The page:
I’m one of those photographers who loves to discover a country through its inhabitants, and I prefer to take the time to experience the unknown by sharing their daily lives without following a set travel plan that can be too constraining.
A portrait is more than anything an encounter between two people, the photographer and his or her subject. Now in travel photography, the locals you encounter won’t think of themselves in any way as inspirational, in fact they are light years away from imagining they could be your ideal subject.
Be open and reach out to people
Of course we all know how much a camera pointed at your face or pointed right at your front door can be an unpleasant intrusion. The exact same is true for the inhabitants of places on the other end of the world.
There’s no secret about it: the encounter is of primordial importance. At that point, you’re not talking about photography (your camera is still in your bag), you’re really talking about warm and friendly contact. The first moments are essential because they will determine what happens next in your photographic activities, whether for a few minutes or a few days!
Being able to speak a few words is part of the traveling photographer’s bag of tricks, so some basic phrases are indispensable: “Hello, how are you? My name is…” Of course, you have to be open, cheerful and not flaunt signs of wealth. It’s pretty rare that someone won’t respond to a friendly hello, and so the first contact is created. After that, it’s a little like the lottery. You need to hope that your new friend is also open and that your presence isn’t an annoyance.
How do you choose your “subjects”?
You’re simply interested in that person’s daily world. Whether it’s the person’s work, religion, sporting activity, etc. : there’s something in the person that motivates you to find out more. Showing interest in his culture will always make the local happy, and it is also the chance to try and understand and join daily activities.
I don’t always have a whole day in front of me, and a fruitful encounter can last an hour, but it can also last for days. The corner café may be the perfect spot, or maybe the market, or the artisans’ quarter…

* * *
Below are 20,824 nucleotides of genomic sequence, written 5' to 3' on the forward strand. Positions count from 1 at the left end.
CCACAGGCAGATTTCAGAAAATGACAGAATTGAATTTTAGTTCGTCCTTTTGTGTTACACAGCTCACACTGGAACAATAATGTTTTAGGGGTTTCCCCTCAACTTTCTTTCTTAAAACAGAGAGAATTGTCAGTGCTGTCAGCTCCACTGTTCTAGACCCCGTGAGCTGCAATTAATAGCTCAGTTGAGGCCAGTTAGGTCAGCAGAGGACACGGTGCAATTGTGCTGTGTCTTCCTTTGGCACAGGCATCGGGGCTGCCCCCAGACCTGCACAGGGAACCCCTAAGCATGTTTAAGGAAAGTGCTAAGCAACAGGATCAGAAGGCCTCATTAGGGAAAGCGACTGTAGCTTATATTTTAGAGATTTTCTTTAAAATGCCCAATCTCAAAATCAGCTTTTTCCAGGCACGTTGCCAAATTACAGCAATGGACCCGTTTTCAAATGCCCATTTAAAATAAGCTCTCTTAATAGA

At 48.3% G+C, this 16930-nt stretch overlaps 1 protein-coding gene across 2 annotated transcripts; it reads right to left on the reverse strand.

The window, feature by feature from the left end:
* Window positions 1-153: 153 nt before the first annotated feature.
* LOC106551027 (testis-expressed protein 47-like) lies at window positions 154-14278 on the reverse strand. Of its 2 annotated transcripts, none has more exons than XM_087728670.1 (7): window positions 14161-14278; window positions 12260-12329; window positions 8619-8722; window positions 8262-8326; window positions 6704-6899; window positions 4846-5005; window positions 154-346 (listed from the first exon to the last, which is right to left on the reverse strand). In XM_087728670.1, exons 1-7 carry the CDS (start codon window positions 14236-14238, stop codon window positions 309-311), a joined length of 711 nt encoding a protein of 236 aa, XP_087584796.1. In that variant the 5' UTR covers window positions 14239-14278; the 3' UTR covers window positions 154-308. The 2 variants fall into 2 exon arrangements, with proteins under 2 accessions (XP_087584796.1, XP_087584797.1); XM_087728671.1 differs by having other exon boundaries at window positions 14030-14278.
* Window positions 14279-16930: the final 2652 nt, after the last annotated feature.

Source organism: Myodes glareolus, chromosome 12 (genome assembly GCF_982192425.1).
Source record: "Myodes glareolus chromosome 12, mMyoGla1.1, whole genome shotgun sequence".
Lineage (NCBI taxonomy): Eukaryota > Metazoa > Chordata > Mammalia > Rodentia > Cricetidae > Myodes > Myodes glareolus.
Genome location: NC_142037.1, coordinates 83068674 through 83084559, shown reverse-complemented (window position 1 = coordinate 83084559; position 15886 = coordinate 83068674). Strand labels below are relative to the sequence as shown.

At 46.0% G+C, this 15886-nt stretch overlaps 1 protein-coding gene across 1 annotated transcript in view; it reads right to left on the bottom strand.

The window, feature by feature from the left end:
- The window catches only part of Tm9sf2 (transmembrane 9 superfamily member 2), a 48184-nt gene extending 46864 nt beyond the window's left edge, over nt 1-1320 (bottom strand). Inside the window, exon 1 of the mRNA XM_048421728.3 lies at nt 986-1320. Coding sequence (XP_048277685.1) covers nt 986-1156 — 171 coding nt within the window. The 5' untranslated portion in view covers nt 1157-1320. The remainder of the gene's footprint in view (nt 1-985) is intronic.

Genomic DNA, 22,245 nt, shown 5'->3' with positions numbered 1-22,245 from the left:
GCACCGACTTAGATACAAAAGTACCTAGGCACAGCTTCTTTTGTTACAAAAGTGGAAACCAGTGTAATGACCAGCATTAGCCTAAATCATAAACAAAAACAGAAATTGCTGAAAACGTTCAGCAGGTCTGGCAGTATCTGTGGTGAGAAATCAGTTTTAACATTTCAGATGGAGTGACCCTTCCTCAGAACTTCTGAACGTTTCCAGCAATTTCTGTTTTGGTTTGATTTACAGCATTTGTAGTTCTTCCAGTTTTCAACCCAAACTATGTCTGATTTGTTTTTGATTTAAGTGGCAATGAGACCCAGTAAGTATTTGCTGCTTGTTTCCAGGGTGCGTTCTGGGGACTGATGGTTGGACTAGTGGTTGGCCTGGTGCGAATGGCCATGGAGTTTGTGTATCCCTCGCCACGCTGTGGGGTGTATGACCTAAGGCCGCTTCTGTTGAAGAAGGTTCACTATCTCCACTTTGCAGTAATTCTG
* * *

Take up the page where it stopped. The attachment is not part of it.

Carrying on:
I firmly believe that a special encounter will always lead to wonderful pictures: they will be rich souvenirs of the experience. The portrait you take is the conclusion to these shared moments and it will forever immortalize the scene.
Of course, I am also observing the surroundings at the same time. My gaze is seeking out textures, colored backgrounds, natural lines, sources of light, natural frames for the composition… Discreetly I think about the perfect setting to showcase my subject. You have to be able to adapt to any environment.
This character you encountered at the end of the world has become a friend, so it is natural to politely ask for a souvenir photo.
Finally, it’s on to the portrait!
The goal is to turn this into a moment of fun to keep it as natural as possible. You don’t want to come off as too serious, while you keep in mind what it is you want. That’s the moment you want to take your camera out of the bag and move your subject where you want him.
You simply need to show your subject what you have in mind (wall or landscape in the background, light source, etc.) and ask him to stand where you want. Often, I’ll utter a few words like “Hollywood studio” or other silly phrases to lighten the atmosphere.
What settings do you use?
The easiest is to use the aperture priority mode (A or Av depending on the model). This mode lets you chose the aperture (that famous f) manually and then control the depth of field of your image (clarity zone). In this mode, the camera will set the speed and ISO.
The more you open it, the more the depth of field will be reduced and more light enters. What that means is that with a small f (1.4 or 2.8 for some lens models), the aperture is large, the clarity zone is small, and the speed is fast (because of the amount of light).
You use a large aperture to pull the subject out and away from the background (which will be blurry). For complete clarity, you simply need to use a small aperture by increasing the value of f on your camera (f/8, f/16…).
Be careful of the focus!
I just told you that with a large aperture, the clarity zone will be reduced. These days, camera auto-focus features are very precise, so you have to be careful with the focus. The classic mistake is to focus on your subject’s nose. I strongly encourage you to concentrate on an eye to get the best results.
The most important: never forget your smile mode!
Just to make sure my life was good and complicated and because I love it, I lugged around an old, heavy and bulky instant camera for a month in Sri Lanka: a Mamiya Press Universal. Everything is totally manual. Absolutely nothing is automatic, but there is at least one advantage: no batteries required!
I use an iPhone application as my cell to help me find a correct speed depending on the aperture chosen for my lens and the film sensitivity. These photos were shot at f/4 for the most part (the lens is a f/3.5 100mm), with Fuji FP 100C (ISO 100 color, 2 minute development) and FP 3000B (ISO 3000 black and white, 15 second development).
Instant photos scanned:
Different sources of light:
Julien Grenet loves to share in the daily world of local people and to take part in authentic experiences. He travels with lots of cameras in his luggage, including the essential Polaroid so he can give photos to the people he has encountered over the course of his adventures. He is the author of the “Polaroids and Hands” series which perfectly symbolizes the importance of these encounters in his work.